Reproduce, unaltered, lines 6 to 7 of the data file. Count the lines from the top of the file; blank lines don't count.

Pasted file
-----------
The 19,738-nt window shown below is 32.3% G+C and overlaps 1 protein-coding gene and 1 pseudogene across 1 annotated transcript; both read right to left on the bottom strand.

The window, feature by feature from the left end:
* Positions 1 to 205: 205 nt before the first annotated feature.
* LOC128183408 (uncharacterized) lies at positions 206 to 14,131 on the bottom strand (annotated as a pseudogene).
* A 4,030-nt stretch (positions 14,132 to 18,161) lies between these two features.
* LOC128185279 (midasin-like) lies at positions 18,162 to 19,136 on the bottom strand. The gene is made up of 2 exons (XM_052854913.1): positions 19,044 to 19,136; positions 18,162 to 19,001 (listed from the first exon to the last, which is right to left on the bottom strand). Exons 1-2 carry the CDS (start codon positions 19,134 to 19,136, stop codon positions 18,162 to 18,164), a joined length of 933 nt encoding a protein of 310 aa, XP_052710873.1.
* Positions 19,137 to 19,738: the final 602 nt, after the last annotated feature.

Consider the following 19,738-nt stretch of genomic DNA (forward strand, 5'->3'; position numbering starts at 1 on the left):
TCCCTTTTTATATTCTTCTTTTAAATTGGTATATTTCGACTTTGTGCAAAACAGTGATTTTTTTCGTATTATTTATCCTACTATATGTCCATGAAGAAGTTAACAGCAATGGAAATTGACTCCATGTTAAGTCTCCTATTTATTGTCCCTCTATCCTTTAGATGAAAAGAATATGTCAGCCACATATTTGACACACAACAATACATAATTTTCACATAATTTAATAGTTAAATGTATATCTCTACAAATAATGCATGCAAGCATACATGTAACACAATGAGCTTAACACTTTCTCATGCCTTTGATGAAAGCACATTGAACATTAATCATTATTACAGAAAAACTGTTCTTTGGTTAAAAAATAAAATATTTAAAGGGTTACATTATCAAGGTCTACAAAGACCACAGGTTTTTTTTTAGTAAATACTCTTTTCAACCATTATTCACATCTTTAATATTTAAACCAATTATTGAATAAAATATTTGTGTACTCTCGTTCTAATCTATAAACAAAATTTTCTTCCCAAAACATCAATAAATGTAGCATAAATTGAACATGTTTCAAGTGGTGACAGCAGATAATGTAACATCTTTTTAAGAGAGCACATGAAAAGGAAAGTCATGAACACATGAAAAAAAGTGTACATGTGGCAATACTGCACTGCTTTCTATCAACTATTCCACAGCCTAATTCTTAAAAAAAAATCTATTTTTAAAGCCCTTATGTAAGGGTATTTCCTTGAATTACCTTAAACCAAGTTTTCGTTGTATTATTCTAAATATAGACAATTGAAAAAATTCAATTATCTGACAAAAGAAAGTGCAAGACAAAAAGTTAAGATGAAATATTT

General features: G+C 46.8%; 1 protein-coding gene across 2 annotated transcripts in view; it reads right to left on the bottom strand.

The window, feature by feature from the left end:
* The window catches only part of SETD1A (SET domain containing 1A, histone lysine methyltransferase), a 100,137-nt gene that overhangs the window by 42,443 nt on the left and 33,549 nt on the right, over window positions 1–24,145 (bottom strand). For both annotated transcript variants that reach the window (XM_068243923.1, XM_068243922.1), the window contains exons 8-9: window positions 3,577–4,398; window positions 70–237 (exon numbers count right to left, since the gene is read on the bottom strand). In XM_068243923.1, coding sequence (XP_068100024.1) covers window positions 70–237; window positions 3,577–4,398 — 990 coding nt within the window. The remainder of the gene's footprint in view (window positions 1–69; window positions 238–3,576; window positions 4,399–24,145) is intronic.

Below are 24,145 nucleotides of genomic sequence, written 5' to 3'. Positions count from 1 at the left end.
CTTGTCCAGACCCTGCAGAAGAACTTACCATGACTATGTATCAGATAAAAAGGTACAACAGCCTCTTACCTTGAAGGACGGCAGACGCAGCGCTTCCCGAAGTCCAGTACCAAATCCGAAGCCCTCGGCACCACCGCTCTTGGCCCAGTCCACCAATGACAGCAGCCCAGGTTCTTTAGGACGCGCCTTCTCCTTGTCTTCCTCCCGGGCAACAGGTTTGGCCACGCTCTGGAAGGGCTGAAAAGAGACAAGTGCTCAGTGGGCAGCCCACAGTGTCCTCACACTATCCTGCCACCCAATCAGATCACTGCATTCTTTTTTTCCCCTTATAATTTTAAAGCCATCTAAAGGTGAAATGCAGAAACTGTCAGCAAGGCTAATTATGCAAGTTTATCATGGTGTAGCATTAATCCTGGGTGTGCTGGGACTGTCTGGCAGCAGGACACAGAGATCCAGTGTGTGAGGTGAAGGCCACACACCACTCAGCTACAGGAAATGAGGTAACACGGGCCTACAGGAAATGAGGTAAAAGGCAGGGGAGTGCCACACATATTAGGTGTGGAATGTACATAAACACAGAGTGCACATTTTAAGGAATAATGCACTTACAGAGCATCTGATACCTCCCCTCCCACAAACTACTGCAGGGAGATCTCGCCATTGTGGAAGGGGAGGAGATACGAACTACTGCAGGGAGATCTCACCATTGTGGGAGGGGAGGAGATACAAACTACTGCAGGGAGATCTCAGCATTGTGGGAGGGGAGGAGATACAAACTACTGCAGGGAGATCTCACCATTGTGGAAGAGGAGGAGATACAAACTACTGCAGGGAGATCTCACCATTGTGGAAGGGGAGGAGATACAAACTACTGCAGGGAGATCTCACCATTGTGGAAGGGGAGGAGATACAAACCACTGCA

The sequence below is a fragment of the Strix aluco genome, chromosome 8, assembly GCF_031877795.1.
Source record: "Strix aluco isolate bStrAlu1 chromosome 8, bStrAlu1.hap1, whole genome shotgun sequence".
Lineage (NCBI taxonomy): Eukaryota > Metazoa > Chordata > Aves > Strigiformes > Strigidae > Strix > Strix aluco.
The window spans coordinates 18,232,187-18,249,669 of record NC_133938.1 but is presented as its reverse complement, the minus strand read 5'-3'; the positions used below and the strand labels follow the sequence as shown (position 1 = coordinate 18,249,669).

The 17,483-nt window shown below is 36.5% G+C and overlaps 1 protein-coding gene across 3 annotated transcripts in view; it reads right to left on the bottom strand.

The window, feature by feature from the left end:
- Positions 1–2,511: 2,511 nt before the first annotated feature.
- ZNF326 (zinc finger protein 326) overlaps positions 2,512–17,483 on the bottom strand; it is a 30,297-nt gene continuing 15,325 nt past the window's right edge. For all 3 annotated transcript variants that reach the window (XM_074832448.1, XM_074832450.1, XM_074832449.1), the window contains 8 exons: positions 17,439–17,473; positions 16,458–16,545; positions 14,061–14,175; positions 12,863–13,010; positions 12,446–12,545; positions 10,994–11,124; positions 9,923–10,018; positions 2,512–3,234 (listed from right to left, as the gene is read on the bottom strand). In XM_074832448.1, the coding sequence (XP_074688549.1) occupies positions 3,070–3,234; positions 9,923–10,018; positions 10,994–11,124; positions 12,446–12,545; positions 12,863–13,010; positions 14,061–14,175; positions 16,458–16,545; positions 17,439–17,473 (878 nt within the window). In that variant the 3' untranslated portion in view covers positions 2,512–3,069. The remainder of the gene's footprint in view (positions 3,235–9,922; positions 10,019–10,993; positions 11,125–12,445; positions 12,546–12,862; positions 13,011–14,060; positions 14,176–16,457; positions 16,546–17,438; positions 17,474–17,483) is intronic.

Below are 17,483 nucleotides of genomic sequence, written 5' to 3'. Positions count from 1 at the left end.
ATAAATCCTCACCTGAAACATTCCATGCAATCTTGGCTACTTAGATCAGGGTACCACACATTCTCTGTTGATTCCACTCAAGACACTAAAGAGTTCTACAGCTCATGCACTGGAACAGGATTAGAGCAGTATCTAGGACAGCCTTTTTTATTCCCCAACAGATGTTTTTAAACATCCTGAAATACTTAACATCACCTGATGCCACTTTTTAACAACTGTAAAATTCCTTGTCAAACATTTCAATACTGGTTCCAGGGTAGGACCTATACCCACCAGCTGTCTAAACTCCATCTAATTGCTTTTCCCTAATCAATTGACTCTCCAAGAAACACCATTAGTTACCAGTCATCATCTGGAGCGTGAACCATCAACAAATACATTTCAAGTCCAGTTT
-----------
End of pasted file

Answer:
* LOC128185279 (midasin-like) lies at positions 18,162 to 19,136 on the bottom strand. The gene is made up of 2 exons (XM_052854913.1): positions 19,044 to 19,136; positions 18,162 to 19,001 (listed from the first exon to the last, which is right to left on the bottom strand). Exons 1-2 carry the CDS (start codon positions 19,134 to 19,136, stop codon positions 18,162 to 18,164), a joined length of 933 nt encoding a protein of 310 aa, XP_052710873.1.
* Positions 19,137 to 19,738: the final 602 nt, after the last annotated feature.